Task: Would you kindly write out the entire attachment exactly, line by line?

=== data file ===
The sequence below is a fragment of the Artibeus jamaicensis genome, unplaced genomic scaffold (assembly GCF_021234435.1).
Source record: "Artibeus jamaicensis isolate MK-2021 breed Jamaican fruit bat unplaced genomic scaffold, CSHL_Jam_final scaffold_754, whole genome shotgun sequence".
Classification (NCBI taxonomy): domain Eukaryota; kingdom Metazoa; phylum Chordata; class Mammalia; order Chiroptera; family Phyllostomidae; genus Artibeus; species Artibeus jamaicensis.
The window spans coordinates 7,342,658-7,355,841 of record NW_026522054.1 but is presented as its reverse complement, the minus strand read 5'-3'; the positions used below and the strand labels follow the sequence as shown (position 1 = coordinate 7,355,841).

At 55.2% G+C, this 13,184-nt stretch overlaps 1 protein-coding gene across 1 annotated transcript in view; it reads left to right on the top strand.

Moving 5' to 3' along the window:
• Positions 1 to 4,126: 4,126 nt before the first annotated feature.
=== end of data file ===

The sequence below is a fragment of the Artibeus jamaicensis genome, unplaced genomic scaffold (assembly GCF_021234435.1).
Source record: "Artibeus jamaicensis isolate MK-2021 breed Jamaican fruit bat unplaced genomic scaffold, CSHL_Jam_final scaffold_754, whole genome shotgun sequence".
Classification (NCBI taxonomy): domain Eukaryota; kingdom Metazoa; phylum Chordata; class Mammalia; order Chiroptera; family Phyllostomidae; genus Artibeus; species Artibeus jamaicensis.
The window spans coordinates 7,342,658-7,355,841 of record NW_026522054.1 but is presented as its reverse complement, the minus strand read 5'-3'; the positions used below and the strand labels follow the sequence as shown (position 1 = coordinate 7,355,841).

At 55.2% G+C, this 13,184-nt stretch overlaps 1 protein-coding gene across 1 annotated transcript in view; it reads left to right on the top strand.

Moving 5' to 3' along the window:
• Positions 1 to 4,126: 4,126 nt before the first annotated feature.